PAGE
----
On our way back to Waikiki, we’ll stop by Longhi’s Ala Moana (reservations: 808-947-9899; www.longhi-maui.com), in the pleasantly rehabbed Ala Moana Shopping Center (1450 Ala Moana Blvd). The restaurant’s generous scoop of chunky chicken salad on a bed of lettuce ($15) makes for a refreshing break. And our server is so glamorous I’ll bet she’s on break from her regular job as a Las Vegas showgirl.
If we miss the noon rush, we ought to be able to sit near the windows, from which we can see right across the road to Ala Moana Beach Park, a wonderful place to walk off lunch. Compared to Waikiki, this beach is practically deserted.
We can’t leave this part of town without one more trip back to the Ala Moana Shopping Center for a dessert tour through Shirokiya (808-973-9111; www.shirokiya.com), a Japanese department store and deli on two levels. The dry goods range from kimonos and electronics to dishes and dried squid. All of that makes browsing a kick. But on a more serious note: The first floor has a French bakery in one corner and, across the aisle, an ice-cream counter that sells Mochi Cream. These frozen desserts ($1.50) are about the size of a golf ball and glisten in the sort of display case an Amsterdam diamond merchant might envy. Each perfectly formed orb is made of a frozen creamy center much like the texture of tofu ice cream. The center is completely encased in a second substance, a type of rice dough, that reminds me of marshmallows. They come in several dozen colors and flavors ranging from raspberry to coffee.
The second floor is dominated by chef stations that serve-up fried vegetables or fish, bento and sushi, for example. But this visit is about dessert. You can thank me later for steering you away from the Marion crepes. Regardless of how many locals stand in long lines to get their order, these waffle cones filled with ho-hum ice cream and mostly canned fruit are not worth the wait or the $5 price tag. What we want is the counter where they make the little dumplings that look like hush puppies but taste like fried pies.
They’re golf-ball sized, too (two for $1), and the best are the sweet potato and the pumpkin.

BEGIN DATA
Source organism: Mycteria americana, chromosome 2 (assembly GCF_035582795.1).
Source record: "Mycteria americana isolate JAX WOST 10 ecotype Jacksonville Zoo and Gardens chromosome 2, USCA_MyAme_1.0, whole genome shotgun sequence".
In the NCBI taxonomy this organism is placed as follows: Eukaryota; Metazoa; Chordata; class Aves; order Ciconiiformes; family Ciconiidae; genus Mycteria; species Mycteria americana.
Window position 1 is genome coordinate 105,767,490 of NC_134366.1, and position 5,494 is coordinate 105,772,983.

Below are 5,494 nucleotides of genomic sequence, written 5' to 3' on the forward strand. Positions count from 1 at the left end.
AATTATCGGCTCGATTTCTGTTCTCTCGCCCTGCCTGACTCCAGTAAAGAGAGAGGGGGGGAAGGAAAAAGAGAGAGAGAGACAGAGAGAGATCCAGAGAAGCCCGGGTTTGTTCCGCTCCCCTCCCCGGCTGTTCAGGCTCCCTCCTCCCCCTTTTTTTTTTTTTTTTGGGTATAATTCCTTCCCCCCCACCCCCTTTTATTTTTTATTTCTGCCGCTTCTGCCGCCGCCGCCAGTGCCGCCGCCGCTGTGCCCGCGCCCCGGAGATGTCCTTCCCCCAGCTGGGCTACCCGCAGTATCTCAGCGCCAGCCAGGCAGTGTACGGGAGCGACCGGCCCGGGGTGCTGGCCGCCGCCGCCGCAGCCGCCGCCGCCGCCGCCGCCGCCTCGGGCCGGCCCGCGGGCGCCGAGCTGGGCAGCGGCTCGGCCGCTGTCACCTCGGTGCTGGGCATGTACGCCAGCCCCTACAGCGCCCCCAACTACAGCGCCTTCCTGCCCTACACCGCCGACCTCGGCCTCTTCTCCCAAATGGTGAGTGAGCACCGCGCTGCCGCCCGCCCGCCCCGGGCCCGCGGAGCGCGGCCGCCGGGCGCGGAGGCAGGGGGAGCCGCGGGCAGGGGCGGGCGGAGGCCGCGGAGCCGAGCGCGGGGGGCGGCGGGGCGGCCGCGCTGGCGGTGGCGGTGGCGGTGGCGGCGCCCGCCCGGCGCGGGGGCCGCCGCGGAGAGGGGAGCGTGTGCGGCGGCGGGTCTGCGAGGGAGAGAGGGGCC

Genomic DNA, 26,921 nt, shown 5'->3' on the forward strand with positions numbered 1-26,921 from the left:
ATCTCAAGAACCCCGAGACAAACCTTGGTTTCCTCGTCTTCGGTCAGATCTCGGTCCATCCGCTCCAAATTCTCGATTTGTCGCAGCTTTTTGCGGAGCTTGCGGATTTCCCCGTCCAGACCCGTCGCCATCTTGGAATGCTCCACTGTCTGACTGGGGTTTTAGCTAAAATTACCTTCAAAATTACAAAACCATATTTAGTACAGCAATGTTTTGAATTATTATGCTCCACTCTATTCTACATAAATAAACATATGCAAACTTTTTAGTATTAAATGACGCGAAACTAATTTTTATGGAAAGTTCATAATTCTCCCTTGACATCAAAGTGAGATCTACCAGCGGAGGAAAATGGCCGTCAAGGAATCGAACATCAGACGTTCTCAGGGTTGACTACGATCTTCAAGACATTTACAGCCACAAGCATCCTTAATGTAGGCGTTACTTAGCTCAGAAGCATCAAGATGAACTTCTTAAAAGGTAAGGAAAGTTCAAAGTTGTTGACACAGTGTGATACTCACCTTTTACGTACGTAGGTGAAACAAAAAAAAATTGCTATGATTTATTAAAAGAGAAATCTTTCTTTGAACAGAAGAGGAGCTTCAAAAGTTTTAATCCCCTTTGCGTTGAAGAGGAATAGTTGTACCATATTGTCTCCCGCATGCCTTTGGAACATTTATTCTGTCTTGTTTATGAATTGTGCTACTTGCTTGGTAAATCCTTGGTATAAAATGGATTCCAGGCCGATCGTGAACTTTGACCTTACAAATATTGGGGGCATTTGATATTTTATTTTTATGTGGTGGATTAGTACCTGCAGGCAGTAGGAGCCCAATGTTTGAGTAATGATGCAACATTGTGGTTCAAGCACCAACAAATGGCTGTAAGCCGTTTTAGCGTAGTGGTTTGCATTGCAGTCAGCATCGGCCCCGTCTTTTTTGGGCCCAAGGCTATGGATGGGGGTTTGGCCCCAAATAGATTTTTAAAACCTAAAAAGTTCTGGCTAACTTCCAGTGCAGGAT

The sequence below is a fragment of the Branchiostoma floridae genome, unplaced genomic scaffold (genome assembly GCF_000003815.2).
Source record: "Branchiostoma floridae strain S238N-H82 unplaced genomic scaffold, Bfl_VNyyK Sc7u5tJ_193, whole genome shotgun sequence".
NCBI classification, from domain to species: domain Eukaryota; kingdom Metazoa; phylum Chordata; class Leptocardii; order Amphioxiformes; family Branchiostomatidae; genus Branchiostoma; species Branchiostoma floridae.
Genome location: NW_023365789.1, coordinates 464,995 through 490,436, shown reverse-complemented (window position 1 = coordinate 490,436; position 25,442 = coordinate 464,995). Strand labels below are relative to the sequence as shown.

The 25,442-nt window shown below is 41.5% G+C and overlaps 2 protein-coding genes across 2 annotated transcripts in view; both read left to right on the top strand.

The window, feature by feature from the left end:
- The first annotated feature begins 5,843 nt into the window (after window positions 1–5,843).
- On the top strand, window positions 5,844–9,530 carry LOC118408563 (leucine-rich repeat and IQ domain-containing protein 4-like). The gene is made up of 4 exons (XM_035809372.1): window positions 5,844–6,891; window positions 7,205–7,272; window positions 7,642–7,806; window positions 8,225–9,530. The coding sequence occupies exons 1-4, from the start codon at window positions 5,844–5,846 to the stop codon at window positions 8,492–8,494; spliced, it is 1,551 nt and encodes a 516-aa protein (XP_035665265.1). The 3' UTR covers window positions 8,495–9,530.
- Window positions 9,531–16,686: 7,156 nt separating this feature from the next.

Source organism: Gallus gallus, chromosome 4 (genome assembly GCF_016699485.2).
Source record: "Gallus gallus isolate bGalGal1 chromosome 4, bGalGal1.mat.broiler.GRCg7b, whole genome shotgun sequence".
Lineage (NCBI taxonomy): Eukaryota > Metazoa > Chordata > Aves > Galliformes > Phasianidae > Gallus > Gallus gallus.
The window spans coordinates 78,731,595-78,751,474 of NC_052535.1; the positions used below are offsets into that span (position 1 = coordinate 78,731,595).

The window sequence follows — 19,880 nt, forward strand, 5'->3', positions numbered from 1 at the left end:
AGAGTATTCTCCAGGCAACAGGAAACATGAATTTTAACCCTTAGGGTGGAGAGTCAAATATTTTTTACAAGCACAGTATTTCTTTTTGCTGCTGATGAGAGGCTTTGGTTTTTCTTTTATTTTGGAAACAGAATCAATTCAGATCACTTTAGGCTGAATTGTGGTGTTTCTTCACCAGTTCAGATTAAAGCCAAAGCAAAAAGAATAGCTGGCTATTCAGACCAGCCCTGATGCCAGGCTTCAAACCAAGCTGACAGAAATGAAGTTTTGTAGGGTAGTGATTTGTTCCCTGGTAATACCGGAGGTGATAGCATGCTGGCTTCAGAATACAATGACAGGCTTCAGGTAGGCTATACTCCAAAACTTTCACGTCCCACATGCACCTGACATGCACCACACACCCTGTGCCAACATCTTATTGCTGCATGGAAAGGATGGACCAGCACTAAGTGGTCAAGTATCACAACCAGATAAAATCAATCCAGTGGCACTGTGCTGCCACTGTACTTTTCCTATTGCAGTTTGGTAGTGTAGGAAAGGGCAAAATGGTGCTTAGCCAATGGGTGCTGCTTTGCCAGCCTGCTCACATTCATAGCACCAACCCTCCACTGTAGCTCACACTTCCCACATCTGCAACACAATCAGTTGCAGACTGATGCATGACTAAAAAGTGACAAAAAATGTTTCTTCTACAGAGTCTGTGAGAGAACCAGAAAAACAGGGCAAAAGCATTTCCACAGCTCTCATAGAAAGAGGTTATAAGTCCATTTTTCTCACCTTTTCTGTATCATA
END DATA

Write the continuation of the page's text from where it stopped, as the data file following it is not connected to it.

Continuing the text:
We should be back in Waikiki in time to appreciate the afternoon sun bathing everything it touches in golden light. This is a nice time of day to stroll along Ala Wai, the backside of Waikiki, and watch paddle teams canoeing the narrow canal. Actually, if we can’t afford a beachfront hotel, staying at a place along Ala Wai is the next best thing. Maybe even preferable. I love it when I can get a room with a balcony that has an unobstructed view of the canal.
Looking past the canal, there’s the clutch of neighborhoods that climbs the foothills of the Koolau Mountains, up to the point where the land rises too steeply for development. The deep green palisades form a dramatic backdrop for the light-reflecting houses. If it’s a clear day, the mountain peaks will stand out razor sharp against a deep blue sky. If it’s overcast, then they’ll disappear into Rubenesque clouds cast in volcanic oranges and pinks, or moody purples, depending.
Our ultimate goal for the evening is coconut cake (with coffee, $12), the signature dessert at Halekulani Hotel (2199 Kalia Road, at Lewers; dining reservations: 808-923-2311; www.halekulani.com). This airy, not-too-sweet confection is most memorably eaten on the terrace of the waterfront House Without a Key restaurant, to the murmur of the surf and the strains of a slack-key guitar.
But I’m getting ahead of myself. On the way there, we really should ogle the makeover of Lewers Street, a former skid row now so chichi it makes Beverly Hills’ Rodeo Drive look like a desperate housewife in comparison. Wave-shaped glass awnings and a grassy courtyard anchored by a gurgling fountain at long last make a fitting approach to Halekulani, at the far end of the street.
Among the new art galleries, trendy bars and designer surf shops are some restaurants where we can really beef up. It’s a hard choice. We can go for a very upscale version of the humble Hawaiian mainstay, loco moco, at Roy’s Waikiki Beach (226 Lewers St.; 808-923-7697; www.roysrestaurant.com). Loco moco ordinarily is a scoop of rice topped with fried egg, hamburger patty and gravy; and it costs $4-$7 in local eateries. But the Roy’s version ($19) uses meatloaf and shiitake pan sauce, among other ingredients. Or we could get the toasted brisket-and-jack sandwich ($14.95) with potato salad at Giovanni Pastrami (227 Lewers St.), where their philosophy is to leave a little fat on the meat because it just tastes better that way.
Day 3 dawns over French toast